A client came to me a while back with a conundrum: She hated her job, but was paralyzed to move because she’d quit a decent job to take this new one for all the right reasons. Now, a year into it, she wasn’t getting along with her boss, opportunities she was teased with have disappeared; she was stressed, unhappy, and overworked, and she desperately wanted to get out of there.
Since she wasn’t independently wealthy and just working for fun, she, like most of us, didn’t have the option of simply quitting. At least, not until she found another job — so there she sat, stuck in a job she hated, overwhelmed and confused about how to escape, afraid of making another bad decision.
Cut to about three or four weeks later: She’s still working there, happy, buying coffee for her boss before leaving our session and pretty much loving most every minute of it – a near 180 degree shift in a reality where nothing substantially changed. Well, nothing except for one thing: her perspective.
You see, how we approach things, see things, chose to think about things, the language we use to describe and define our circumstances and situations all matter. A lot! She was a good employee who had completely valid complaints about her work environment. But the power of her perspective controlled her reality. So we shifted her perspective in a deep and functional way.
The first thing we did was to recognize when and how these circumstances have shown up in her past; after all, the previous job couldn’t have been perfect, or this one wouldn’t have enticed her away. In that exploration we found behavioral patterns, areas of weakness in her interpersonal skills and where her courage showed up — or ran to hide. Then, instead of looking at the current job as an obstacle, something to escape from and replace, she began to look at it as a training ground. After all, what did she have to lose? She was already set on leaving, so if she messed up — so what? So, for the time being when she was still there, we challenged her to see how much she could use that job to improve herself, to prepare her for a better position, to strengthen her interpersonal skills for managing a difficult boss, and to build opportunities that seemingly don’t exist.
There’s a million ways to see someone or something, each as valid as the next. So, when it came to her boss, we explored different perspectives. If even a broken clock can tell time correctly twice a day, surely this boss has to do something right, yes? “Well, of course,” she said, “she’s terrible — but not that terrible. She’s got a difficult job and as much as I can glean, because she doesn’t talk about it, she has a difficult home life.” And on and on she went. We find what we look for, so when she began looking for a different side of her boss, she found it. As a result, she began responding differently to her boss, watching her in a different way, noticing things she hadn’t before, understanding that sometimes what felt like a prickly poke was really a compliment in the eyes of her boss, no matter how poorly delivered. And wouldn’t you know it — when she began seeing her boss differently, engaging differently, responding differently, in return, she got different responses from her boss!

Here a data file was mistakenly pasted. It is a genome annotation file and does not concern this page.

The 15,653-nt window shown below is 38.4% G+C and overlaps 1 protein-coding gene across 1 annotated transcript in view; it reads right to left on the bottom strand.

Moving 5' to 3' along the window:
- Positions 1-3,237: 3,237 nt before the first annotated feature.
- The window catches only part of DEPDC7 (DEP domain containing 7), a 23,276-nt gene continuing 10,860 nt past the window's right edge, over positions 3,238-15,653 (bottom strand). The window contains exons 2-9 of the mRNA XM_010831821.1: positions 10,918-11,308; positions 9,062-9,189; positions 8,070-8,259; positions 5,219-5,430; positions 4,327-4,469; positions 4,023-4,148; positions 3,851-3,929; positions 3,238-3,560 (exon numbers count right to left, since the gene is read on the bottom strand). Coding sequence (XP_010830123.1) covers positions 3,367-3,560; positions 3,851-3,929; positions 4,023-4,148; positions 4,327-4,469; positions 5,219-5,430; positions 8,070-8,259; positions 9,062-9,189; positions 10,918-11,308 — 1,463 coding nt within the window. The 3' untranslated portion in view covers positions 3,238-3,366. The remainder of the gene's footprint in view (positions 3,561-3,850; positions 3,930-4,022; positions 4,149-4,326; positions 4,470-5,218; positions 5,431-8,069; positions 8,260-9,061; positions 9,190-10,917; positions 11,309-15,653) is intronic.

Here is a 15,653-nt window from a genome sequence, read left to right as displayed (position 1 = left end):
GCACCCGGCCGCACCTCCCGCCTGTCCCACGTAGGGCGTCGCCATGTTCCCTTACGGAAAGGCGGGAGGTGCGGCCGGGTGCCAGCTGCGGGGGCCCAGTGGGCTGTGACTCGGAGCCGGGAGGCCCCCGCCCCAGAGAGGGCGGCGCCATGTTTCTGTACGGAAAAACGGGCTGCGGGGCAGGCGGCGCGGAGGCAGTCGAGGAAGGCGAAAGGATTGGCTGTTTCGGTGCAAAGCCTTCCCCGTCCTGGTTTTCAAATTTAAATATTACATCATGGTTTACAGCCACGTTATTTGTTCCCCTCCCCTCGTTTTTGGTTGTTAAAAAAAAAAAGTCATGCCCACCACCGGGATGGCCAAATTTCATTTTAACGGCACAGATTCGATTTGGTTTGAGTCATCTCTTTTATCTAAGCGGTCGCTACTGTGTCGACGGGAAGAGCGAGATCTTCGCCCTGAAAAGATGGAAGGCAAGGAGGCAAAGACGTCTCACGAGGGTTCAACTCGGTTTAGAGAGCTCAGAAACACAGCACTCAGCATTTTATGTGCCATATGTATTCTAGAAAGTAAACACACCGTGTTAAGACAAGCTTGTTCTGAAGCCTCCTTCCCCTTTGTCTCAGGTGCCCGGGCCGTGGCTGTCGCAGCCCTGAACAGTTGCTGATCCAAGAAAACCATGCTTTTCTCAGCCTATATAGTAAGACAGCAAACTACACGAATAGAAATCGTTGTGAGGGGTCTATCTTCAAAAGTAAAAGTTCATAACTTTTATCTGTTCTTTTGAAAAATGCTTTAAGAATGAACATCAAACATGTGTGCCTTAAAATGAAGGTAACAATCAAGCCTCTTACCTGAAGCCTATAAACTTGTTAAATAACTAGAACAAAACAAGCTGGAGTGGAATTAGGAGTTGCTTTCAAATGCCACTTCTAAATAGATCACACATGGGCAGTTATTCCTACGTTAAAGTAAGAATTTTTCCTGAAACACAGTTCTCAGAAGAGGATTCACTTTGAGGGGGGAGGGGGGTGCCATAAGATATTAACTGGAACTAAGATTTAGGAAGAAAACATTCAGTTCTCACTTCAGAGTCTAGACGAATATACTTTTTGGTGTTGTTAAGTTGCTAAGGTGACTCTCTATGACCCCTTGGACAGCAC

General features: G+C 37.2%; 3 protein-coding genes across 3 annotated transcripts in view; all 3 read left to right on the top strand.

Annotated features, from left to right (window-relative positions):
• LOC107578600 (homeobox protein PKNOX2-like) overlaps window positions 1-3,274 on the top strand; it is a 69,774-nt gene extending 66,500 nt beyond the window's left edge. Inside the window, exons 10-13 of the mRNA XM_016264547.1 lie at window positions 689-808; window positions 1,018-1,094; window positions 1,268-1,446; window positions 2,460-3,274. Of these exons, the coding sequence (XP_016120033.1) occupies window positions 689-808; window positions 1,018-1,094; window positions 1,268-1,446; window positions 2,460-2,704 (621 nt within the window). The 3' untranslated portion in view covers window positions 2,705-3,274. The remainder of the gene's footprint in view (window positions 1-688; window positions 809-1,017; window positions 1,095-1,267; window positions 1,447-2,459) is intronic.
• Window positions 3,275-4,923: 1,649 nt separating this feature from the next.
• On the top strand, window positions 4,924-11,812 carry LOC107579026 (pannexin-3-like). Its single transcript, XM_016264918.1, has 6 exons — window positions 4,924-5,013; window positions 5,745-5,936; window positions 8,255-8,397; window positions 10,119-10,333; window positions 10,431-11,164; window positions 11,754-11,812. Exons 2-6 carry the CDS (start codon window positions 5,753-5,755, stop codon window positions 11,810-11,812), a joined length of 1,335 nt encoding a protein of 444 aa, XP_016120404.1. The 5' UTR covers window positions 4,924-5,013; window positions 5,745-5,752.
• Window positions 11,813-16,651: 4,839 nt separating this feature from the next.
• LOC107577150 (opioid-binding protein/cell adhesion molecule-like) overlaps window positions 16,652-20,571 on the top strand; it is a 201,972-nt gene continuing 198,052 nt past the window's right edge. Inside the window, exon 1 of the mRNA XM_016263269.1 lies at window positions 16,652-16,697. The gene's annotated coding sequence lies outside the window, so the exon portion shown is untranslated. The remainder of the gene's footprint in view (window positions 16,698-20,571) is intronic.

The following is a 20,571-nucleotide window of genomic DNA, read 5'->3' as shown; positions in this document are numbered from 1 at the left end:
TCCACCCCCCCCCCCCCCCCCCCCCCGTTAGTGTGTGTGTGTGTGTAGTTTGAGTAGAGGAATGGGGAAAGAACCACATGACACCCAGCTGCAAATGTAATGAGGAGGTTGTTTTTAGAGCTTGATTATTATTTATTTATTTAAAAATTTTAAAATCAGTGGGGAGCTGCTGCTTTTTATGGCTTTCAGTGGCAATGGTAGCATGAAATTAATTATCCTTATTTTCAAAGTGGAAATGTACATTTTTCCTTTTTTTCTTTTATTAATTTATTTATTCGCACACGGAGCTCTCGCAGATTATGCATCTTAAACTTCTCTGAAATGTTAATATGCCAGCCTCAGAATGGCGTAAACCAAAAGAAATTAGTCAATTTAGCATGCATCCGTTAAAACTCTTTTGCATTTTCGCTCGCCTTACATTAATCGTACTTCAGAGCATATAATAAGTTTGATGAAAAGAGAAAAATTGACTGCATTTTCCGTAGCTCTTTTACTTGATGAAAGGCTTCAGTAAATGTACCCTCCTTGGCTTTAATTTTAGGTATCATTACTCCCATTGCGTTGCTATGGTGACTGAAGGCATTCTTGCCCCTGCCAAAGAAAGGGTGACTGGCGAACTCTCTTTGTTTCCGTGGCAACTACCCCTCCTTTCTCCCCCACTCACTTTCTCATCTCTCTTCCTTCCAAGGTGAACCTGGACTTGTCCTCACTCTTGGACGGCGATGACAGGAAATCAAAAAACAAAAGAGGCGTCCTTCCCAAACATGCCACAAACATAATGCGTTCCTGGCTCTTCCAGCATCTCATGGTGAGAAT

It’s important to understand that my client “faked” nothing. She didn’t pretend her boss was different, and she didn’t make up false stories about her boss’s behavior in order to feel better; she simply worked with truth. All it took was a tiny shift; she just needed to find a couple things to realize that the way she had always seen the situation was not the only way for it to be seen. When she genuinely shifted that perspective, she changed the way she saw her boss, felt about her boss and reacted to her boss — and ultimately, changed the reactions she got from her boss and the environment in which she worked.
By the time we were done, she no longer wanted to leave. She loves her job, is getting along great with her boss, and others began commenting that things around the office felt differently, though they couldn’t quite put their finger on it. She agreed and smiled at the realization that one person really can make a difference — for better and for worse.
How about you? Which perspective would you like to contribute?
If your intention is to leave your job anyway, then why not try this strategy yourself? Use this job, even if you hate it, to improve your skills for finding new perspectives and engaging differently with those around you. What can you do that will have a positive impact in the way you get along with your boss? What can you do to strengthen your relationships with your coworkers? What can you do make the environment more positive for everyone?
You might be surprised the difference your own perspective can make.